I’ve started and discarded a multitude of pieces over the past weeks. some, for sure I can’t connect to them. They’re meaningless blather for all that they flowed from my fingers.
I suppose I could write about the puttering. I’ve been painting things, like rooms and trim. I’ve been organizing as well: half the garage is now home to a future dump run, and I’ve been back and forth to the thrift stores half a dozen times.
I buy too much and hold onto it for too long. It’s a hereditary problem. My parents hoard too, though they don’t think so. My mom apologized for her belongings recently. Now that I’m not going to be here. Now that your father’s is going to be alone. I get quite angry with her. Not about the death talk: pretty much the only thing you can do for the terminal is hold space. About the apologizing. About the living small.
Because if there’s ever a time to eat cheesecake for dinner, it’s when you have metastatic, stage four lung cancer.
(It’s always a good time to eat cheesecake for dinner.)
I’m living how I want to all of a sudden, or at least closer to that desired location. It’s spillover from being adjacent to limited time, I think.
I went with Mom to the radiation oncologist meet and greet. They’re not starting radiation yet, but it’s coming. It’s palliative with lung cancer. He was a lovely doctor, from South Africa. I’ve met numerous medical professionals from there and have liked most very much. They seem to do better with patient interactions.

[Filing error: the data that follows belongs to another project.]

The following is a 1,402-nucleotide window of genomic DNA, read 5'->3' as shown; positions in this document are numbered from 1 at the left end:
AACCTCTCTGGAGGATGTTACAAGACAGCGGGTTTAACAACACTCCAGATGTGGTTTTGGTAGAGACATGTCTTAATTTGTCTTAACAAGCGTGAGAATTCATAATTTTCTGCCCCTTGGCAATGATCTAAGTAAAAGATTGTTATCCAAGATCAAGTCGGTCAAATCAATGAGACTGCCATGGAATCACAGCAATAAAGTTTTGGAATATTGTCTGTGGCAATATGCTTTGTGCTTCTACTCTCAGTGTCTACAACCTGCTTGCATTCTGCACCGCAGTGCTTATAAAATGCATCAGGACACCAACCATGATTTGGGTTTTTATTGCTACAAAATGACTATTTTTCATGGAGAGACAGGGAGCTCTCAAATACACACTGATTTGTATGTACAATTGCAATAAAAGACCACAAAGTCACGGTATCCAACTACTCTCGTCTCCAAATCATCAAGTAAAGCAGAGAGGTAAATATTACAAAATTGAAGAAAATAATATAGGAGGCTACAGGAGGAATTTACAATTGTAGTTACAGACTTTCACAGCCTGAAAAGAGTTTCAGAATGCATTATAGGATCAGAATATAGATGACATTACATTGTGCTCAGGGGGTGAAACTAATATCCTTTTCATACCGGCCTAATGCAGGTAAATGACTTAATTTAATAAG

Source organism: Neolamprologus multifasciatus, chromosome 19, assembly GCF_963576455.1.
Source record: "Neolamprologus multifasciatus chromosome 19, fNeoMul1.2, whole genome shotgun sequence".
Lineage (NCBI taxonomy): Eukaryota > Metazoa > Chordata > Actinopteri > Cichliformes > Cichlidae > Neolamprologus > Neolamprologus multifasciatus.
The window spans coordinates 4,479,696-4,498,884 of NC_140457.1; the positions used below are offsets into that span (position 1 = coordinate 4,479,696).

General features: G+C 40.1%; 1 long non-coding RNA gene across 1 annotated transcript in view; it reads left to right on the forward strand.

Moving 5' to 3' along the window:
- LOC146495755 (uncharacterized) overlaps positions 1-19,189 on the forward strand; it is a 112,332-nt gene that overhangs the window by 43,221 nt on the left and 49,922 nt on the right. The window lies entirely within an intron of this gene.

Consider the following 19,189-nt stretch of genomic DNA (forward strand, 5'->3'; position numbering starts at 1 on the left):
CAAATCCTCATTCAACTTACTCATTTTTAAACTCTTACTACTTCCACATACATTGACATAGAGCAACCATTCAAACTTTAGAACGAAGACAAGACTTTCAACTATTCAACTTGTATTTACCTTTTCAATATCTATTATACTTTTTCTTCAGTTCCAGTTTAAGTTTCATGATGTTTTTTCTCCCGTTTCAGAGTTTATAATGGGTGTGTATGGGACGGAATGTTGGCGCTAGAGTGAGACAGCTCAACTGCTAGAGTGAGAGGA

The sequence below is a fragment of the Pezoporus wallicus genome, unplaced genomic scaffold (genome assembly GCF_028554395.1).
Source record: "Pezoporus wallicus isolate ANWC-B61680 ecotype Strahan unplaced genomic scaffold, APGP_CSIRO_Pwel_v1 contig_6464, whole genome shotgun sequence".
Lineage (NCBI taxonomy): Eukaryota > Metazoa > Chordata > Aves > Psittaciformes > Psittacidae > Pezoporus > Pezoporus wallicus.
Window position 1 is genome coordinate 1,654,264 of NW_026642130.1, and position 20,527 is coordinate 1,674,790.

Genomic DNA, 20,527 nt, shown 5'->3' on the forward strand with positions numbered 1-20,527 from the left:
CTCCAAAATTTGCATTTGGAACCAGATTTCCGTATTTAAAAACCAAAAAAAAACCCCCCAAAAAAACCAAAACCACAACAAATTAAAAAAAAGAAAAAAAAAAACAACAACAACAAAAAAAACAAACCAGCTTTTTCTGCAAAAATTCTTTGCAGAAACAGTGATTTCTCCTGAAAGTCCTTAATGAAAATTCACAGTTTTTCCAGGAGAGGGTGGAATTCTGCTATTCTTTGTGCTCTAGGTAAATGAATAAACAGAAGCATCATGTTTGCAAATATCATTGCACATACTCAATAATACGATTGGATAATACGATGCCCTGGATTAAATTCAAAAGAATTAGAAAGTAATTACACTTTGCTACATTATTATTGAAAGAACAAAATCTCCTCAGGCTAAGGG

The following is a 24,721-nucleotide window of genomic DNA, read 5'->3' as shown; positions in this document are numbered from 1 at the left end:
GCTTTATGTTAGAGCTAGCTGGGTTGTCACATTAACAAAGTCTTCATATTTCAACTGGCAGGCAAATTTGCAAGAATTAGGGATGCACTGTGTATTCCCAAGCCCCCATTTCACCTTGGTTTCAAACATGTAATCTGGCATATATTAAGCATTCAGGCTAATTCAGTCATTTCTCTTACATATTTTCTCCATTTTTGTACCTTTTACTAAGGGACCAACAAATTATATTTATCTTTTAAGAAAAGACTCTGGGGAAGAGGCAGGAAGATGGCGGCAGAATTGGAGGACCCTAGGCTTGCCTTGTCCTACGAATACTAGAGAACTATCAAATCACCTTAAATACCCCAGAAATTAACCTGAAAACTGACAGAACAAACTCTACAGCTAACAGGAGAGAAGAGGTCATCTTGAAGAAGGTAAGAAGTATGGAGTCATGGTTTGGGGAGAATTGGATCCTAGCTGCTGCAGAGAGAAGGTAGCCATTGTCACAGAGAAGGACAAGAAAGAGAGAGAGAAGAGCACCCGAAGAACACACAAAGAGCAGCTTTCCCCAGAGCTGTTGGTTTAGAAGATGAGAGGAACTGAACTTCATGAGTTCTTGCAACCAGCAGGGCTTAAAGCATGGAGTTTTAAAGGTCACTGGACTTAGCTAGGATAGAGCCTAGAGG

Medical technology is amazing. What we can see in the human body is almost beyond belief. We watched her heart beat. The PET scan shows heat, among other things. Every heartbeat lookeded like a supernova, a glowing yellow explosion in the centre of the screen as the cardiac muscles contract (you view things in a much slower down fashion). It was miraculous.
The tumours glow red. They’re not as hot as the heart, but they’re metabolically active and growing fast. Immunotherapy has been abandoned. We are at time-saving chemo now. They say maybe a year.
Regret would be an avalanche if you let go.
Life goes on. I replace range hoods in my kitchen and talk about DNRs with my parents while trying to remember that I have adult children to parent as well.
It feels like the inside of my head has been taken over by whirling dervishes. Any external calm is a function of willpower and good acting.